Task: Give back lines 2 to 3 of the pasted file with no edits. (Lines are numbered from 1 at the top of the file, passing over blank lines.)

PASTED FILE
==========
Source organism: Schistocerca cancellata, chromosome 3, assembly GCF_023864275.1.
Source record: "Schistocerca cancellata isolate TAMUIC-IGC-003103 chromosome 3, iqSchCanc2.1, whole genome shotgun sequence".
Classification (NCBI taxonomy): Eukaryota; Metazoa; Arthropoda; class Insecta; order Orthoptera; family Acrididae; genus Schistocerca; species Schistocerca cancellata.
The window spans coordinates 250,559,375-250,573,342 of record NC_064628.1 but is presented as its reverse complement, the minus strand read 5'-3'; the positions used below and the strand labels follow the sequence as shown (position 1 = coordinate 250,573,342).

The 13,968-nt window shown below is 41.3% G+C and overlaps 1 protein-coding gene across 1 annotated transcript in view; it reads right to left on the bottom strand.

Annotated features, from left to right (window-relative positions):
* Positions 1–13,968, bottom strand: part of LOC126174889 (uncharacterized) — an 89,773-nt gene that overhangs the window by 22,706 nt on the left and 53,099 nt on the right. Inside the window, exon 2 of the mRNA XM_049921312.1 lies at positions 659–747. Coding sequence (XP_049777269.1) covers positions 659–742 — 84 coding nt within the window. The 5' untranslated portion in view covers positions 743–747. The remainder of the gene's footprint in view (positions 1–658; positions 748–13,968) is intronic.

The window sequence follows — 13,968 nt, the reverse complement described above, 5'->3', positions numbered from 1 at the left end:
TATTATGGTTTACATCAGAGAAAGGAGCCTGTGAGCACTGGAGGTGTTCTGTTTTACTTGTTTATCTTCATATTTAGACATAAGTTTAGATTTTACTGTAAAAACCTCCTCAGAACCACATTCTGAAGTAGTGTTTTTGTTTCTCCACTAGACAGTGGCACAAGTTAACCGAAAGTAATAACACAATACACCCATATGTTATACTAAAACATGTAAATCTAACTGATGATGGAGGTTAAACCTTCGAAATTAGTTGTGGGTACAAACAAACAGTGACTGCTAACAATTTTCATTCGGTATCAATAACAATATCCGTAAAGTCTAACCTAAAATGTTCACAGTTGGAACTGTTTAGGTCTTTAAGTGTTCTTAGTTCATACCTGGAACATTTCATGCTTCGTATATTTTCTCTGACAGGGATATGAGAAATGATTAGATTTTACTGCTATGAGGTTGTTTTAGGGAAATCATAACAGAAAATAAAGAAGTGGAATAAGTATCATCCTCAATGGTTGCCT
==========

Source record: "Schistocerca cancellata isolate TAMUIC-IGC-003103 chromosome 3, iqSchCanc2.1, whole genome shotgun sequence".
Classification (NCBI taxonomy): Eukaryota; Metazoa; Arthropoda; class Insecta; order Orthoptera; family Acrididae; genus Schistocerca; species Schistocerca cancellata.